A year after he met my Mother, they eloped to Elkton, Maryland for a quickie marriage on November 2, 1940. After the marriage, my Father returned his new wife to her home on Pennsylvania Avenue in Downingtown because she had to go to school that Monday (she was still a senior in high school.) However, that arrangement didn't last too long once her father found out about the marriage. Once the secret of their marriage was out, my Father took my Mother away "from all of that" (her home life where she was almost like Cinderella cleaning house for her wicked step-mother.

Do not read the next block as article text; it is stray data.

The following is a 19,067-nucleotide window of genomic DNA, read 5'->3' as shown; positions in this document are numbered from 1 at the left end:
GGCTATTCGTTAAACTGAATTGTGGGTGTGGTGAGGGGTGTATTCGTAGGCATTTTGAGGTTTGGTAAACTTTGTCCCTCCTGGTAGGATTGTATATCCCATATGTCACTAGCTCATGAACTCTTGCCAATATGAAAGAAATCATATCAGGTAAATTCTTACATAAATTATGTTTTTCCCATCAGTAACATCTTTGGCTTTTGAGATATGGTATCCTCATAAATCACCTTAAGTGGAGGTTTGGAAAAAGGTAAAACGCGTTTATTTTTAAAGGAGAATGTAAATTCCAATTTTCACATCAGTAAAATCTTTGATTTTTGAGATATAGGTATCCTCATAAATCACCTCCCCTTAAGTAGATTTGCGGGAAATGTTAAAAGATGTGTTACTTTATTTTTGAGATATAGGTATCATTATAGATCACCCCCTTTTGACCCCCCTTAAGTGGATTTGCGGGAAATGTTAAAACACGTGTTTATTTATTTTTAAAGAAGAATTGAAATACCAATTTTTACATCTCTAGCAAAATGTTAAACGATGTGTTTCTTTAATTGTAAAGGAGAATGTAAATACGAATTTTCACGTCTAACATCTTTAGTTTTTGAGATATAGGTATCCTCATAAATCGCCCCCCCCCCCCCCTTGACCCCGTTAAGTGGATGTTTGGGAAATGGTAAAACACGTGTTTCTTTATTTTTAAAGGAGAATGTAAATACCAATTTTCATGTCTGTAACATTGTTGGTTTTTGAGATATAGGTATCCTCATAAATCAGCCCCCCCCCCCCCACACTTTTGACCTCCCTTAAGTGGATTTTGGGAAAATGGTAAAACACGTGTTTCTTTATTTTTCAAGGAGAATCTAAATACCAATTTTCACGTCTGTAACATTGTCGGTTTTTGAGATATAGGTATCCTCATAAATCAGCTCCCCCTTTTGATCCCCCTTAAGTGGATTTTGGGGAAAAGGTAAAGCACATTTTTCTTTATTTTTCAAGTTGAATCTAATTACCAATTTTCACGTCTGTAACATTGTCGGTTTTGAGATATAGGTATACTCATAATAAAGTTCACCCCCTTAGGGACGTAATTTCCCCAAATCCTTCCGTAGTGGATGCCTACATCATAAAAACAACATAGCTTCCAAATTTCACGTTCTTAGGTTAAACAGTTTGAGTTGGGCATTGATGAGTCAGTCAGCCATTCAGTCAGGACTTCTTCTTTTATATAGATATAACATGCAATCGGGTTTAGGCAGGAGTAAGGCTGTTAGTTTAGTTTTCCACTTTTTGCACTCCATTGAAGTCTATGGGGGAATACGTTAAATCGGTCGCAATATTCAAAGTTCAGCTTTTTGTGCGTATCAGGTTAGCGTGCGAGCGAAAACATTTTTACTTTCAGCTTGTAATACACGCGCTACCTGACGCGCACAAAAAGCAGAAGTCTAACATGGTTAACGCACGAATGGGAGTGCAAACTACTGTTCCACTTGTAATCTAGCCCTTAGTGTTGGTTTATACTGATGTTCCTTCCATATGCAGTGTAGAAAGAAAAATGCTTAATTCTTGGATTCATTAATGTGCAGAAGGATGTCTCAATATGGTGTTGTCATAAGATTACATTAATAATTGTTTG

One year later, almost to the day, I was born (November 9, 1941.) Looking at my ancestry now, I know that I am the quintessential American (along with all my Tipton relatives.) My ancestry is half from this country’s Appalachian pioneers and the other half from Pennsylvania Quaker ancestry. However, to his dying day my dad called me “half a hillbilly.” And you know, he was right.